Christian Moreno and his new project Geekd release the band's second EP "Jeux" today. // Courtesy of Christian Moreno

Christian Moreno banishes some personal doubts with Geekd’s second EP ‘Jeux’

Christian Moreno’s pandemic year turned into a time of artistic expression and discovery.

Christian Moreno’s pandemic year turned into a time of artistic expression and discovery. 

With the lockdowns in place and his well-worn roles as a music teacher and orchestral performer stolen away by the COVID-19 virus, Moreno took the opportunity to explore some facets of his creativity he’d long been curious about. 

He showcases the treasures from that journey with “Jeux,” the second EP from his solo project Geekd, which he started when the world shut down. 

The six-song release out today finds the musician settled into his new role as a songwriter and exploring his new boundaries. A percussionist at Schaumburg High School before attending DePaul for music, Moreno’s path seemed to be in orchestral music. But he long dreamed of writing his own music. 

“I had played in rock bands before and had always wanted to do that, but as a drummer it was kind of an unusual path to want to go down,” he said. “So I never really thought of myself as playing guitar and singing.” 

With all but his private lessons gone and his professional freelance work with Marriott Theatre, Porchlight and the like dried up because of the pandemic, Moreno had all kinds of newfound time on his hands. So he left the drum kit behind in favor of a guitar and a mic and followed in the footsteps of his father, who was a songwriter in a cumbia band in the ’70s. 

“In my band that I first was in — Where’s Fernando? — I had written some songs for it and we recorded some and it was great, but I didn’t want to be playing drums in the back, not having my voice heard, not having my songs out there,” he said. “So during the pandemic, I did lots of painting, lots of songwriting. And it just kind of clicked one day, ‘Y’know, I can probably go in and make some recordings of this.’”  

The sophomore EP veers even further from Moreno’s orchestral training than his debut did, leaning sharply into ’90s alternative with a heavy slathering of psychedelia and shoegaze influences. 

“You talk to anyone who knows me, they know I’m such a fan of Smashing Pumpkins,” he said. In 2018, when Moreno found himself stumbling over some of his choices, he listened to “Gish,” the Chicago rock band’s 1991 studio debut. “It changed my life. I finally knew at that moment I wanted to go into songwriting. And at that point, I also connected again with my dad in that world, where before we weren’t on the same page, and then we suddenly bonded over music because musically we aligned. It was this combination of being in a world that I didn’t want to be in anymore and this pandemic giving me time. And I realized, this is the time to do it. Just try it. Try and if it fails, whatever.”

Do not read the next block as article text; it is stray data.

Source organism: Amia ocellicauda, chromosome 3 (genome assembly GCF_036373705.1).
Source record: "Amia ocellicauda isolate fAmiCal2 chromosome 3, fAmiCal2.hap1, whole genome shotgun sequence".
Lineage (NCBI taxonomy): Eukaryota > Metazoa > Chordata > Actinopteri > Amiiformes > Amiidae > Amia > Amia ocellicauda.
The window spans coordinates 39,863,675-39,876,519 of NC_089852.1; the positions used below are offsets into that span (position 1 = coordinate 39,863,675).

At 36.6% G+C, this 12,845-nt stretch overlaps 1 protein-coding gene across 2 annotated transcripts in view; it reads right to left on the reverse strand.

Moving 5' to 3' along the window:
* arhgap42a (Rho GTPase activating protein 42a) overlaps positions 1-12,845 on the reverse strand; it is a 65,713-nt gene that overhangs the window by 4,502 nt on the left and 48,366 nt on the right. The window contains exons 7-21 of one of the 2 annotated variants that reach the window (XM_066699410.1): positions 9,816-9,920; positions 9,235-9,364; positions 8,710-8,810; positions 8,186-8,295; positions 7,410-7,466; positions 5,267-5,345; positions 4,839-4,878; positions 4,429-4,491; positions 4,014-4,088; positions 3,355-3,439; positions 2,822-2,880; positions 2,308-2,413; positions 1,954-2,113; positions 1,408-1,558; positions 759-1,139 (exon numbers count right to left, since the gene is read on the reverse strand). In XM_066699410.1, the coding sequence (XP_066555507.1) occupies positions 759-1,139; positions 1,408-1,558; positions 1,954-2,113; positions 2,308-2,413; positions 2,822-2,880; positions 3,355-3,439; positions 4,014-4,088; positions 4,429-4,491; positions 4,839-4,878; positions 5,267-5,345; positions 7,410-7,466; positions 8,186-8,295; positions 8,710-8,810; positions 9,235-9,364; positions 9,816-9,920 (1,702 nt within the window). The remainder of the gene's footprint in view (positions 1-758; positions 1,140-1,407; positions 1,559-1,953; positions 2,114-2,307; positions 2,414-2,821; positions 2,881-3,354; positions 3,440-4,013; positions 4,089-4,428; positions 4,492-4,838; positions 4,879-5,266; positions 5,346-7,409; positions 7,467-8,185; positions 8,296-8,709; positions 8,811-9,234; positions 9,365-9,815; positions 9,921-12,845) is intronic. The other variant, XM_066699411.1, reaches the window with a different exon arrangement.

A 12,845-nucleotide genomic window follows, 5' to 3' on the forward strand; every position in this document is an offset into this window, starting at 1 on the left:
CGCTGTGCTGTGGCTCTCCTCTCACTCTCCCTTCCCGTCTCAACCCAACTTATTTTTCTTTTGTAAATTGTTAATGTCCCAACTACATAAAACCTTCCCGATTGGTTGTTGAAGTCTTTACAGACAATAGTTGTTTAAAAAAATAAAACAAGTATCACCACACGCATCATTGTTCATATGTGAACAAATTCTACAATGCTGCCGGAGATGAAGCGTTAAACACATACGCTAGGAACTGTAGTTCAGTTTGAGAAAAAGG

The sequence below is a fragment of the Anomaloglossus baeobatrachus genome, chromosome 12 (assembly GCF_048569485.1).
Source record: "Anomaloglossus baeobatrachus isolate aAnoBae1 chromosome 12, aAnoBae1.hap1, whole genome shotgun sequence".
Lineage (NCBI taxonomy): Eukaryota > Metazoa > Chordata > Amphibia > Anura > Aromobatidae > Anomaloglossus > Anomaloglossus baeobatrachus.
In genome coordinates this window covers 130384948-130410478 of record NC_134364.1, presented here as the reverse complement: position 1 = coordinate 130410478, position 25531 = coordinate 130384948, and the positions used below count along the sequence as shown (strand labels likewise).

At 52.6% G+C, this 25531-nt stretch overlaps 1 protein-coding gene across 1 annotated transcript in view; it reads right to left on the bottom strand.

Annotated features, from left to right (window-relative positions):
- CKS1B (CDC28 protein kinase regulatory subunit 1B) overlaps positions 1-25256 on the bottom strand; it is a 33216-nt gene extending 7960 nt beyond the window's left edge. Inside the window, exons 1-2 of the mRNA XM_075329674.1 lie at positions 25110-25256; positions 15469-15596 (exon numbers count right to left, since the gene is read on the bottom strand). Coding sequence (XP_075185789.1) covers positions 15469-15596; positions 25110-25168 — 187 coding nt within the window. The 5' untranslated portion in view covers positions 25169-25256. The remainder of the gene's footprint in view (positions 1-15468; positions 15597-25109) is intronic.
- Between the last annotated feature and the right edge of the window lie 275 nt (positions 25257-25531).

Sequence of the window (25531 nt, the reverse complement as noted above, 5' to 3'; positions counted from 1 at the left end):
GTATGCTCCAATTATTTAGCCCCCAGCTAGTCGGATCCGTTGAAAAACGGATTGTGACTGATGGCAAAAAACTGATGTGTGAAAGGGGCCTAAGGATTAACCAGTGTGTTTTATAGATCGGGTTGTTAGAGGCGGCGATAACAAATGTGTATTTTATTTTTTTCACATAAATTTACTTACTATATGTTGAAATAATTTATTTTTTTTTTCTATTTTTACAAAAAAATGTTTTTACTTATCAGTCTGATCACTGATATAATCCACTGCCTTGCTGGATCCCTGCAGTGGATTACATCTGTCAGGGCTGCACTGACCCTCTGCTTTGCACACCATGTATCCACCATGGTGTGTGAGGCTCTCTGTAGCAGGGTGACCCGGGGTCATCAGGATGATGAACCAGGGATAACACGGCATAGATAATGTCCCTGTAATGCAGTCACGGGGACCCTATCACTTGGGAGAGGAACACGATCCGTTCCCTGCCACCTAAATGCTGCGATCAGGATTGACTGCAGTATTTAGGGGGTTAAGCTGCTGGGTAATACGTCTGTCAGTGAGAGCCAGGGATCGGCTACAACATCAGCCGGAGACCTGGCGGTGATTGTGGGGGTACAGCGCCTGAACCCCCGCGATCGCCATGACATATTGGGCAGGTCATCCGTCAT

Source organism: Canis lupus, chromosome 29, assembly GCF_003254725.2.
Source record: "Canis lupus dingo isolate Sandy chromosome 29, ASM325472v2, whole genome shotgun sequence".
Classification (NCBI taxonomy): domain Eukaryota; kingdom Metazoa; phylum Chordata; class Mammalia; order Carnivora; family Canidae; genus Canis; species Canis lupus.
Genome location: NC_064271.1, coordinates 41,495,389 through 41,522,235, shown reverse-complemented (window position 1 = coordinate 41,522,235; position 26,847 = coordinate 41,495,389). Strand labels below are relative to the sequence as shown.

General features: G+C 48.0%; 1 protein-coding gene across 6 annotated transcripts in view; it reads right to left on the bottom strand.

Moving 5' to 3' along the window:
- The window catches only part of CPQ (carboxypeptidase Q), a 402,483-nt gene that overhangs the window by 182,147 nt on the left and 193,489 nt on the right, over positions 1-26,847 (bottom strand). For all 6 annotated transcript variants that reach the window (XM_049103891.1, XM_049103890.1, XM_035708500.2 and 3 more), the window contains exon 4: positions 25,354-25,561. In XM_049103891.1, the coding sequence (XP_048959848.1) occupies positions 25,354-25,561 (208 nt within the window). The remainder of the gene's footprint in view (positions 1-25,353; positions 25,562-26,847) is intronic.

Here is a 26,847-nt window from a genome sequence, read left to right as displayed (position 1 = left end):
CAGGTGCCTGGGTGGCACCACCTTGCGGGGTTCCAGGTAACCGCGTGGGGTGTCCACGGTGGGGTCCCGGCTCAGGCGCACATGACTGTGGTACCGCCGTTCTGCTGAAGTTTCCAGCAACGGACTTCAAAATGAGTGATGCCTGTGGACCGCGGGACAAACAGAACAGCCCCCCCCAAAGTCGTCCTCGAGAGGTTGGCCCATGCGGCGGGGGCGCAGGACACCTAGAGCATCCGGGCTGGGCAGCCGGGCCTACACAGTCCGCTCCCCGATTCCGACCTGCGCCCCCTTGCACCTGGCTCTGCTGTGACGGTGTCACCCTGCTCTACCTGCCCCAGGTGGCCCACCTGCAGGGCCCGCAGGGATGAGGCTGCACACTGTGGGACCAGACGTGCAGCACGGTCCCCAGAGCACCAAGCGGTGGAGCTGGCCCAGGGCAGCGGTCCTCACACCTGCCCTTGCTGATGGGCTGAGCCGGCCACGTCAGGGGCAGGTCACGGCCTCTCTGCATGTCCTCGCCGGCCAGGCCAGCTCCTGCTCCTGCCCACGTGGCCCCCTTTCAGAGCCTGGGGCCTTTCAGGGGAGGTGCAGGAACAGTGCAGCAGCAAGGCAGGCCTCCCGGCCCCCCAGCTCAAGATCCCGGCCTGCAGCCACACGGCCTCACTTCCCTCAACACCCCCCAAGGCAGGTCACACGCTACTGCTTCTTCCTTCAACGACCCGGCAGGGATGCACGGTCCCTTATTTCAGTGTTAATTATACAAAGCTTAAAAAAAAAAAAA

Now that things are starting to open up more, Moreno thinks he’ll probably go back somewhat to what he was doing, but he plans to put more emphasis on his newfound artistic outlets — songwriting and visual art — bringing much more personal satisfaction to his intertwined creative endeavors. 

“The studio is like a canvas, and it’s been amazing being there and recording everything and seeing how the engineers work. It really is just painting sound,” he said. “I love painting. I don’t really have an idea of what I’m doing all the time. So I’m just kind of throwing colors onto the canvas and watching the world unfold. And as you’re doing it, you’re inspired in the moment, and then you start seeing where it’s going and you’re not sure what’s gonna happen. It’s exciting. It’s all just color, and I think that I go about creating them both in the same way.” 

For Moreno, now is a time for experimentation. 

“As an artist, I also really believe in that idea of, not limitations, but when you’re in a world where you’re not bound by rules, the best art can come out. That’s kind of where I was in both areas,” he said. “But I knew aesthetically what I wanted. I think with a lot of my music, I try to come from an inner child-like, dreamlike vision of not being afraid, which is what I wasn’t when I was a kid. I was afraid of making mistakes.”

But as Moreno has seen over the course of the last year or so, not allowing others’ limitations to hold you back brings out work that’s raw and more truthful, more genuine, both to the ears and the eyes. 

“I think the biggest thing holding a lot of people back in general is just the fear of what others think. Going into this next record, most of that fear went away. But then there is a little bit of doubt that settled in, wondering ‘Can I do this again? Am I able to do this again or was it an accident?’” he said. “I think it’s natural. And I’m constantly kind of battling it, even as a painter. My first 10 paintings were really, really, very visceral, and as I got more and more into it, I realized that I was wondering, ‘Now that I have some of these techniques down, is it going to hold me back?’ But I think that’s just part of the process.”

Moreno is taking on that fear — from both sides — when he presents some of his visual work and performs his new songs as part of the Separate Waves II art showcase at Chicago’s Throop Studio (1500 N. Throop St.) this July. Geekd headlines the first night of the two-night art show, playing with Whüzy, mjae and Caleb Reeves on Friday, July 16. The second night features Jake Victor, Andy Danstrom and Press Snooze. The show, which starts at 6 p.m. both evenings, also includes visual artwork by Stevan Dedovic, Kelly Cunningham, Margaret Griffin, Debby Cunningham, Sean Griffin, Jenn Lawhead, Andy Warren Jepson, Maria Villa, Nicole Prather, Sam Corzine and Zelda Louise.

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